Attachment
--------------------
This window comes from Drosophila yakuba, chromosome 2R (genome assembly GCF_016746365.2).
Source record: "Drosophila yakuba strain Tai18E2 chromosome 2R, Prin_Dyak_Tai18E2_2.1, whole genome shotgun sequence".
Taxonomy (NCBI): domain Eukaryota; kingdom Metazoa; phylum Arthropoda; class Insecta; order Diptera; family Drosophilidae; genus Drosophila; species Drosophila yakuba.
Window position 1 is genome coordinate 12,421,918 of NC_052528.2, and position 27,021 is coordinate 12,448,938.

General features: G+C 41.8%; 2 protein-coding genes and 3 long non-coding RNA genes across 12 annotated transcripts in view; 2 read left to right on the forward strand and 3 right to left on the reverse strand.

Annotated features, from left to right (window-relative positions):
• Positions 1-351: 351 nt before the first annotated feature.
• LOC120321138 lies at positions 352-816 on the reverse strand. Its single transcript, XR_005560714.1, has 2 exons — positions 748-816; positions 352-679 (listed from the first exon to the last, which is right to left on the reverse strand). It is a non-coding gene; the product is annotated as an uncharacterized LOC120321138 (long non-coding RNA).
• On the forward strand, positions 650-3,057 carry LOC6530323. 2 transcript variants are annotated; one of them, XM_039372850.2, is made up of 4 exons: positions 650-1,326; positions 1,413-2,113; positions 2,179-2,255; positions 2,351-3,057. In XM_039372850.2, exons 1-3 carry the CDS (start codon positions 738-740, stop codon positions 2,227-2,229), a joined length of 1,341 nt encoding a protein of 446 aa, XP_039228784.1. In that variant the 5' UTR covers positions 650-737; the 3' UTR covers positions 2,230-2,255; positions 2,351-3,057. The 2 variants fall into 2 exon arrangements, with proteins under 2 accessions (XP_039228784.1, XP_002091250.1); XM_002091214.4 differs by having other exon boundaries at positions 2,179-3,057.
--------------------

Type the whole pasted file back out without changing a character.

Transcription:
This window comes from Drosophila yakuba, chromosome 2R (genome assembly GCF_016746365.2).
Source record: "Drosophila yakuba strain Tai18E2 chromosome 2R, Prin_Dyak_Tai18E2_2.1, whole genome shotgun sequence".
Taxonomy (NCBI): domain Eukaryota; kingdom Metazoa; phylum Arthropoda; class Insecta; order Diptera; family Drosophilidae; genus Drosophila; species Drosophila yakuba.
Window position 1 is genome coordinate 12,421,918 of NC_052528.2, and position 27,021 is coordinate 12,448,938.

General features: G+C 41.8%; 2 protein-coding genes and 3 long non-coding RNA genes across 12 annotated transcripts in view; 2 read left to right on the forward strand and 3 right to left on the reverse strand.

Annotated features, from left to right (window-relative positions):
• Positions 1-351: 351 nt before the first annotated feature.
• LOC120321138 lies at positions 352-816 on the reverse strand. Its single transcript, XR_005560714.1, has 2 exons — positions 748-816; positions 352-679 (listed from the first exon to the last, which is right to left on the reverse strand). It is a non-coding gene; the product is annotated as an uncharacterized LOC120321138 (long non-coding RNA).
• On the forward strand, positions 650-3,057 carry LOC6530323. 2 transcript variants are annotated; one of them, XM_039372850.2, is made up of 4 exons: positions 650-1,326; positions 1,413-2,113; positions 2,179-2,255; positions 2,351-3,057. In XM_039372850.2, exons 1-3 carry the CDS (start codon positions 738-740, stop codon positions 2,227-2,229), a joined length of 1,341 nt encoding a protein of 446 aa, XP_039228784.1. In that variant the 5' UTR covers positions 650-737; the 3' UTR covers positions 2,230-2,255; positions 2,351-3,057. The 2 variants fall into 2 exon arrangements, with proteins under 2 accessions (XP_039228784.1, XP_002091250.1); XM_002091214.4 differs by having other exon boundaries at positions 2,179-3,057.